Arts and Entertainment
Armando Iannucci, the creator of 'The Thick of It' says he has
tvArmando Iannucci to concentrate on US show Veep
A mugshot of Ian Watkins released by South Wales Police following his guilty pleas
peopleBandmates open up about abuse
Basketball superstar LeBron James gets into his stride for the Cleveland Cavaliers
sportNBA superstar announces decision to return to Cleveland Cavaliers
Travel Shop
the manor
Up to 70% off luxury travel
on city breaks Find out more
Up to 70% off luxury travel
on chic beach resorts Find out more
sardina foodie
Up to 70% off luxury travel
on country retreats Find out more
Have you tried new the Independent Digital Edition apps?
Independent Dating

By clicking 'Search' you
are agreeing to our
Terms of Use.

iJobs Job Widget
iJobs Media

(Junior) IT Systems Administrator / Infrastructure Analyst

£28000 - £32000 per annum + pension, 25 days holiday: Ashdown Group: A highly ...

Sales Engineer - Cowes - £30K-£40K

£30000 - £40000 per annum: Deerfoot IT Resources Limited: Sales Engineer - Cow...

Web / Digital Analyst - Google Analytics, Omniture

competitive: Progressive Recruitment: My client who are a leading publisher in...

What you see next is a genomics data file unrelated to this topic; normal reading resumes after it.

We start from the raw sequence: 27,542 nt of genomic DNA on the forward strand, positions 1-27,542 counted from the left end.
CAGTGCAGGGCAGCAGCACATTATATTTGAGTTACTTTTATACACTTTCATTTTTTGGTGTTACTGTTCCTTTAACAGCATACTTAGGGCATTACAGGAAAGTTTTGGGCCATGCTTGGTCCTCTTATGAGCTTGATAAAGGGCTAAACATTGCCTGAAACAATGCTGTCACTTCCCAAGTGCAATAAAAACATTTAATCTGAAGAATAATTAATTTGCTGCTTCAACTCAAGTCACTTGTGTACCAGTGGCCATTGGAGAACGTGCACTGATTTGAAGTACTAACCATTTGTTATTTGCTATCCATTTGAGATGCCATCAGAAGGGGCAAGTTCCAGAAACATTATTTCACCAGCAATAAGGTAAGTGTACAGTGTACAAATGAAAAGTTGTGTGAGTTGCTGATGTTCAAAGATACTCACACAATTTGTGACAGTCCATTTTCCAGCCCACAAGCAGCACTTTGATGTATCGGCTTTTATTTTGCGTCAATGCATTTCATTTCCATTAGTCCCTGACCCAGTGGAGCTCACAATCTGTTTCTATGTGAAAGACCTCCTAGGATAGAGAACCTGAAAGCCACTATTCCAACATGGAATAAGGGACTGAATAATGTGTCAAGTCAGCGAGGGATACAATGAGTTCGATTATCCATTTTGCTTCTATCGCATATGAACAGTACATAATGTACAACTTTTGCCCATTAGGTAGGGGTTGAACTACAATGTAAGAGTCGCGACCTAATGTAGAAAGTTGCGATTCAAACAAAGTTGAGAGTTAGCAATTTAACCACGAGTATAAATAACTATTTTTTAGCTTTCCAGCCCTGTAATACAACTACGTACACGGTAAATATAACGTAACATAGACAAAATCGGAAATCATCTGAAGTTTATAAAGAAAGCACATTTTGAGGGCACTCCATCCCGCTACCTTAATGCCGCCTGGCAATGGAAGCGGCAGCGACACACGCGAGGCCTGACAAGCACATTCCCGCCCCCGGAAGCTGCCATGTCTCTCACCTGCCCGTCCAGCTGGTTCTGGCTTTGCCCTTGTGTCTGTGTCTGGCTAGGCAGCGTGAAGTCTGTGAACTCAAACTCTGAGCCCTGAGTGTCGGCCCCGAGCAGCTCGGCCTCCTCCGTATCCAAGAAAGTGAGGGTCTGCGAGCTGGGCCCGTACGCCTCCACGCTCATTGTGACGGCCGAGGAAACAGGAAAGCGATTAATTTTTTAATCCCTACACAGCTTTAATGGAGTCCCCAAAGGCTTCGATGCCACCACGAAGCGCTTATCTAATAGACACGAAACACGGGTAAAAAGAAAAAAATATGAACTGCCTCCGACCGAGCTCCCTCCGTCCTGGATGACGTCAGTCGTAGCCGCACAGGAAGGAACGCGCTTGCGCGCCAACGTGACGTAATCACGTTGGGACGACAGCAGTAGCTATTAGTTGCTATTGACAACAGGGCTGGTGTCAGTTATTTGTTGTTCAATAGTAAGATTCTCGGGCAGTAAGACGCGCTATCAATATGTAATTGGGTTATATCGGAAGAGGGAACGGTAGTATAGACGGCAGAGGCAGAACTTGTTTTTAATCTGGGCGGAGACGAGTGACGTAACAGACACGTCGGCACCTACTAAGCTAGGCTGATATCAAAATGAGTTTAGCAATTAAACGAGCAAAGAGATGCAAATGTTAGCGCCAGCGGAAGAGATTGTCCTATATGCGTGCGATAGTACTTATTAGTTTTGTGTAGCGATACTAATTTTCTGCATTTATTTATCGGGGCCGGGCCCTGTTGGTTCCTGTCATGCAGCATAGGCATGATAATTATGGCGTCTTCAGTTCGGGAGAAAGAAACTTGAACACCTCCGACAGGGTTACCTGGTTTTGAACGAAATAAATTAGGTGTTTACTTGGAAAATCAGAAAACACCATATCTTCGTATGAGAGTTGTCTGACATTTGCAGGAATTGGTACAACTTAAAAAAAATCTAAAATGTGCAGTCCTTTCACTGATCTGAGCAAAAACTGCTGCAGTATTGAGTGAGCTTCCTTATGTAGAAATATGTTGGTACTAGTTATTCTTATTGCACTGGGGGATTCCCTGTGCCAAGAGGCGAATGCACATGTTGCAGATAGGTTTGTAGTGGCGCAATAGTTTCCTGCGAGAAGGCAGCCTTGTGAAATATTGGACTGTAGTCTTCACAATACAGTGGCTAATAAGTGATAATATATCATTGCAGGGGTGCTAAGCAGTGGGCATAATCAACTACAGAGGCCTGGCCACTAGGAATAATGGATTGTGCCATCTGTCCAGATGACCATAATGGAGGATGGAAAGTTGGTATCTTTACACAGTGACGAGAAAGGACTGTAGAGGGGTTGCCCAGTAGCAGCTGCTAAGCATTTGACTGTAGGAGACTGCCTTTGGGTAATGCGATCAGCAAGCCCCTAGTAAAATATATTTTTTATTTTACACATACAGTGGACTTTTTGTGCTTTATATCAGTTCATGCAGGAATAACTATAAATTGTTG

Sales Perfomance Manager. Marylebone, London

£45-£57k OTE £75k : Charter Selection: Major London International Fashion and ...

Day In a Page

A History of the First World War in 100 Moments: Peace without magnanimity - the summit in a railway siding that ended the fighting

A History of the First World War in 100 Moments

Peace without magnanimity - the summit in a railway siding that ended the fighting
Scottish independence: How the Commonwealth Games could swing the vote

Scottish independence: How the Commonwealth Games could swing the vote

In the final part of our series, Chris Green arrives in Glasgow - a host city struggling to keep the politics out of its celebration of sport
Out in the cold: A writer spends a night on the streets and hears the stories of the homeless

A writer spends a night on the streets

Rough sleepers - the homeless, the destitute and the drunk - exist in every city. Will Nicoll meets those whose luck has run out
Striking new stations, high-speed links and (whisper it) better services - the UK's railways are entering a new golden age

UK's railways are entering a new golden age

New stations are opening across the country and our railways appear to be entering an era not seen in Britain since the early 1950s